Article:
Lamb Stock

DSC01250
A lamb menu (more about that in yesterday’s post) would not be complete without sauces based on stock made from the bones and scraps of meat from the same lamb. And so I asked the butcher for some of the bones and used them to make a stock. Making a meat stock is very easy and doesn’t take a lot of active time. The process is the same for most types of stock, the main difference is that in lamb stock you use bones from lamb, in beef stock from beef, etc. The quality of the stock is very important to stock-based preparations such as sauces or risotto. Homemade stock made from scratch is so much better than cubes. Another advantage is that you can make it without salt, so you can simmer it down to the desired strength and only then add salt. A stock that already has salt will often become too salty if you cook it down to make it stronger.

Here’s how I made lamb stock.

Ingredients

DSC01218
For about 1 litre/1 quart of stock

1 kilogram (2.2 lbs) lamb bones and scraps of meat

1 carrot, chopped

1 onion, chopped

1 stick celery, chopped

some fresh rosemary and thyme

1 bay leaf

some black pepper corns

Preparation

DSC01225
Preheat the oven to 225C/450F.

Start by soaking the bones in water to remove any excess blood. Drain and pat dry with paper towels.

DSC01226
Put the lamb into an oven dish with the other ingredients. Roast in the oven at 225C/450F for 15 minutes.

DSC01233
Some fat will have rendered from the meat. Toss the bones and vegetables in the oven dish to coat with the fat (and other juices) on all sides.

DSC01234
Roast for another 15 minutes until nicely browned.

DSC01237
Transfer all of the contents of the oven dish, including all the juices, to a stock pot. Cover with cold water and bring to a boil. (Sometimes chicken stock is used instead of water to get a deeper flavor.)

Remove the scum that will rise to the surface using a slotted spoon.

DSC01241
Let this simmer, uncovered, for 3 hours. The stock will become cloudy if you let it boil. This may or may not be an issue, depending on what you plan to do with the stock.

DSC01250
Pour the stock through a fine sieve to remove all the solids. The stock will now be relatively thin. If you’d like to use it for soup it is finished…

DSC01257
…but for a sauce or jus it’s better to simmer it over low heat to make it stronger.

DSC01282
To remove the fat from the stock, allow to cool and refrigerate overnight. The fat will solidify and float on top…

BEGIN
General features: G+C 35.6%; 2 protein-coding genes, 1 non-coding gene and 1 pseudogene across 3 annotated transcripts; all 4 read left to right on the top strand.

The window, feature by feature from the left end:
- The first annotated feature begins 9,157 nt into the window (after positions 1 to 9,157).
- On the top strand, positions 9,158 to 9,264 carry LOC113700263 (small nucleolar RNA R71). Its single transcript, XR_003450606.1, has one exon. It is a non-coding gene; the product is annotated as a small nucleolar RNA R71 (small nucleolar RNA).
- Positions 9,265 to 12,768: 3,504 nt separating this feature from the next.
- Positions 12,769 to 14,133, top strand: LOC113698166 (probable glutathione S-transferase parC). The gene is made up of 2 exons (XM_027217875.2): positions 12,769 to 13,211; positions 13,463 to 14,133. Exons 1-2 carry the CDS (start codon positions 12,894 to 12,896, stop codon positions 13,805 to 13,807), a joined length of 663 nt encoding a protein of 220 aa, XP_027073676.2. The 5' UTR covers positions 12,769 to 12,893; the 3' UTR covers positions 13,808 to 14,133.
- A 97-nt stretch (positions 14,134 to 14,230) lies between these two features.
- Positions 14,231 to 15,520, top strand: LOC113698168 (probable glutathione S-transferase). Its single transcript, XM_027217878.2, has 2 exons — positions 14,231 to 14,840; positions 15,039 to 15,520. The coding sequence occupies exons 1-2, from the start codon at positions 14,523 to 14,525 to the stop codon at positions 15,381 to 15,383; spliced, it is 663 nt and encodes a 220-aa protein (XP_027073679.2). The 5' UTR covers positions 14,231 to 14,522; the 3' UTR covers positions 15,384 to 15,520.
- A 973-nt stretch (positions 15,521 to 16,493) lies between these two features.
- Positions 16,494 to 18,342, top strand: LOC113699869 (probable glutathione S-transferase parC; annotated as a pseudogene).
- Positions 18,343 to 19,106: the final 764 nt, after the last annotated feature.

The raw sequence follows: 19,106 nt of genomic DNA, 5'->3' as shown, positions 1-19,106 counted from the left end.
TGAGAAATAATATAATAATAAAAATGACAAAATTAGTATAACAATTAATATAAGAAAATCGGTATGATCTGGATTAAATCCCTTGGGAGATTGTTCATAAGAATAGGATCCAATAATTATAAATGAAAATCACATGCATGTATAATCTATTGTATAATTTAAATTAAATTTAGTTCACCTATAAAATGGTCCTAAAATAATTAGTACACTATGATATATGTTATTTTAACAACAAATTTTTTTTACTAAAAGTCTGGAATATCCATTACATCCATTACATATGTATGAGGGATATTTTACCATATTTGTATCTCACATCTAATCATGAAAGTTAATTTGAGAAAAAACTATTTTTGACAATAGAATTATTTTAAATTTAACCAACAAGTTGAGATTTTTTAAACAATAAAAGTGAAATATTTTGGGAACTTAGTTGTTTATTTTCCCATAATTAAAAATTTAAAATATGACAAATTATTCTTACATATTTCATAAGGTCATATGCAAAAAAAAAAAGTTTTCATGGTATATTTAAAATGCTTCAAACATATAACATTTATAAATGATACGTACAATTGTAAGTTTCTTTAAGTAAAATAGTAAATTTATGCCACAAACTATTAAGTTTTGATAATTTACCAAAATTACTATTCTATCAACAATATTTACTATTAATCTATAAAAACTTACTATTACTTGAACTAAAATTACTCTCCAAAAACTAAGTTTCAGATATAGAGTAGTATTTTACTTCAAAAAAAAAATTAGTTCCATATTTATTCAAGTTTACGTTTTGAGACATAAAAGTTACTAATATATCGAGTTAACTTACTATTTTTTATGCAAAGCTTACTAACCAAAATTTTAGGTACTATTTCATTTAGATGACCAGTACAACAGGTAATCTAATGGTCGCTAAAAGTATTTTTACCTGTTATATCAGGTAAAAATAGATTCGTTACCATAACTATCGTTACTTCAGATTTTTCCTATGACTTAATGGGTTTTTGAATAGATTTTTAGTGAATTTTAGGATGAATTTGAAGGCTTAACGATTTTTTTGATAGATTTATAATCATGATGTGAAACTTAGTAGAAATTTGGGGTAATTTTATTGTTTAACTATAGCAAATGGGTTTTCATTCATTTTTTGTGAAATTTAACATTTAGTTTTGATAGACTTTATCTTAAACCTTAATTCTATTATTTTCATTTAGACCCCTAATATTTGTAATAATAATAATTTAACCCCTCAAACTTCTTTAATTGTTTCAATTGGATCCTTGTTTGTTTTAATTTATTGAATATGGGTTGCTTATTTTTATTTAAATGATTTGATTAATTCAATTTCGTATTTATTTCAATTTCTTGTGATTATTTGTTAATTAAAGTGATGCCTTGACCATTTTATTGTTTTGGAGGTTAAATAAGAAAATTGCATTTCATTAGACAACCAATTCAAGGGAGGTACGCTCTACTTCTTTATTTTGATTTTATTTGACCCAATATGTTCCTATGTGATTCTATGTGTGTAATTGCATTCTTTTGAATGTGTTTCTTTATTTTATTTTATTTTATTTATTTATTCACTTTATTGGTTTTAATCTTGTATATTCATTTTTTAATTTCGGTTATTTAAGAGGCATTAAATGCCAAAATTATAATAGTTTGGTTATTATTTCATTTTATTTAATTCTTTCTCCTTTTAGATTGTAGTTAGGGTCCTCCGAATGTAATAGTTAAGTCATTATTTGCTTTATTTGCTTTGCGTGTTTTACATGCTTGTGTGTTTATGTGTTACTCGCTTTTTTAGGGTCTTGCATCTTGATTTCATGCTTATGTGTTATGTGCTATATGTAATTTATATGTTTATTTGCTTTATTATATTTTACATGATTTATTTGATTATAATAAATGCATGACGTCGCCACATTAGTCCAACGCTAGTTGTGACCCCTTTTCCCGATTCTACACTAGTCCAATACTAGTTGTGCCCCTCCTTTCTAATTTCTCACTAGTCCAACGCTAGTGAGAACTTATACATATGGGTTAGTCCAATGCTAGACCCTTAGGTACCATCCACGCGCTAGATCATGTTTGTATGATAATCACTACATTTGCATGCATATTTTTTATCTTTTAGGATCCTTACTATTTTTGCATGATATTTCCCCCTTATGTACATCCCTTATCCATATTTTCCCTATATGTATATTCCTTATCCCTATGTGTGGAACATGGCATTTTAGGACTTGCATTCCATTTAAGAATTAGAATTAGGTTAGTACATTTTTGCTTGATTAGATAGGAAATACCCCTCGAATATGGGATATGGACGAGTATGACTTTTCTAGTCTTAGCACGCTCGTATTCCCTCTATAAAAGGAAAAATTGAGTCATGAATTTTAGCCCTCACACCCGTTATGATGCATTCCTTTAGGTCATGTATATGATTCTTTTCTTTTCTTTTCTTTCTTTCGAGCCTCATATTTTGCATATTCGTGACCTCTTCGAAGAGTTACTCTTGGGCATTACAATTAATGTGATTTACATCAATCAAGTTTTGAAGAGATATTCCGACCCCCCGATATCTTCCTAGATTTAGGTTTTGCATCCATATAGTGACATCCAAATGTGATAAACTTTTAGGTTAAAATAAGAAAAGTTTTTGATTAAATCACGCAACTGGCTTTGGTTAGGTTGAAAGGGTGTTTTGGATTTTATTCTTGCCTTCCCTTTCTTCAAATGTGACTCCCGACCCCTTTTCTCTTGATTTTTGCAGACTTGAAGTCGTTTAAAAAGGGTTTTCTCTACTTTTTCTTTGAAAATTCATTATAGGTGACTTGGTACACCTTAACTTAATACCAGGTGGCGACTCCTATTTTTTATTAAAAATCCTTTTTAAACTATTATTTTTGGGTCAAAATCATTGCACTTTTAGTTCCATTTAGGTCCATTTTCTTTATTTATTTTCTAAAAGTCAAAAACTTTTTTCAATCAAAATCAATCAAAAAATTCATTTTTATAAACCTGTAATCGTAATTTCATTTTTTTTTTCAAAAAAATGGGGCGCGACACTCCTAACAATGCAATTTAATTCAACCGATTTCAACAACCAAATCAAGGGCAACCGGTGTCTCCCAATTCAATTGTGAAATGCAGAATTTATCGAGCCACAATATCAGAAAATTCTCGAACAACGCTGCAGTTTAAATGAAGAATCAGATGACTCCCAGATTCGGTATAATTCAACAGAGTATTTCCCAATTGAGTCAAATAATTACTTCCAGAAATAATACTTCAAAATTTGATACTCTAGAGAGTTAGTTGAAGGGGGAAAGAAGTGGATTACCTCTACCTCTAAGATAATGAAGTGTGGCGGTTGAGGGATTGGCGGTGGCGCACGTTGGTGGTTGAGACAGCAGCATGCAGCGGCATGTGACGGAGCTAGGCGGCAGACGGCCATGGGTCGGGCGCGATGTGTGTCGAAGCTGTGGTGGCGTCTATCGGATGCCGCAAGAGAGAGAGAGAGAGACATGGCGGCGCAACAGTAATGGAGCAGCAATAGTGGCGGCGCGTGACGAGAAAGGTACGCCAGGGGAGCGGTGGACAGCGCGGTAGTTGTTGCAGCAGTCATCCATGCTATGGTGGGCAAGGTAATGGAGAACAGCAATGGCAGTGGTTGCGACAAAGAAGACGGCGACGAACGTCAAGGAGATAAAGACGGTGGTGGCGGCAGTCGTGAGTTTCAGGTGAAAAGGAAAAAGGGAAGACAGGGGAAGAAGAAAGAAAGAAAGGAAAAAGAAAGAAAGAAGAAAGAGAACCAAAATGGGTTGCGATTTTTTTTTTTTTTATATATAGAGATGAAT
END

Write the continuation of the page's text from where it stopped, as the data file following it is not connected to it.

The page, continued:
DSC01286
…making it easy to remove. You can discard the fat, or use it to cook with. The fat will impart an interesting lamb flavor to vegetables cooked in it.

To make a sauce from the stock, you can mount it with butter or thicken it with corn starch or a roux.

The stock can be kept in the refrigerator for a few days, or frozen for months.

About these ads

23 thoughts on “Lamb Stock

  1. I love a good lamb stock and this looks delicious. When I make it I typically reduce it down to a demi-glace because my primary use for it is in sauces. I’ve never seen the technique you used by soaking the bones in the water to draw out any excess blood. I always simply roast the bones “as is.” What affect does the excess blood have on the flavor? Does it take away some of the gaminess?

    Like

    • Removing the blood make the taste ‘cleaner’, I’m not sure if that’s the same as less ‘gamey’. There will also be less scum to deal with and it will also reduce any ‘off’ smells.

      I’m lucky to have a very good source of local ‘real’ lamb, as opposed to what are often really young sheep. This lamb has a very elegant taste.

      Like

  2. This is one stock I’ve not made, Stefan. I do prepare beef stock in much the same way, although I never soak the bones first. Next time I will. :)
    Thanks for another great tip!

    Like

  3. Yes soaking the bones – i assume the blood contains scummy bits too? And you’re right about the salt thing – i usually use cubes and if you boil it down like you should for sauces you end up with a salty gloop – it looks okay but tastes like something you could poison yourself with

    Like

  4. Pingback: Neck of Lamb Sous-Vide « Stefan's Gourmet Blog

  5. Pingback: Chervil Root and Parsley Root « Stefan's Gourmet Blog

  6. Pingback: Lamb Stew with Polenta « Stefan's Gourmet Blog

  7. Pingback: Parsnip Sous-Vide Fondant | Stefan's Gourmet Blog

  8. Pingback: Leg of Lamb Steak Sous-vide | Stefan's Gourmet Blog

  9. Pingback: Duck Stock | Stefan's Gourmet Blog

  10. Pingback: Rack of Lamb with Carrot Puree, Thyme, Ginger and Cumin | Stefan's Gourmet Blog

  11. Pingback: Pea & Lamb Soup | Stefan's Gourmet Blog

  12. Pingback: Lamb-Eggplant-Potato Mosaic | Stefan's Gourmet Blog

  13. Pingback: Breast of Lamb Sous-Vide | Stefan's Gourmet Blog

  14. Pingback: Lamb Shank and Asparagus Sous-Vide | Stefan's Gourmet Blog

  15. Pingback: Lamb Sous-Vide with Couscous and Zucchini | Stefan's Gourmet Blog

Leave a comment

Fill in your details below or click an icon to log in:

WordPress.com Logo

You are commenting using your WordPress.com account. Log Out / Change )

Twitter picture

You are commenting using your Twitter account. Log Out / Change )

Facebook photo

You are commenting using your Facebook account. Log Out / Change )

Google+ photo

You are commenting using your Google+ account. Log Out / Change )

Connecting to %s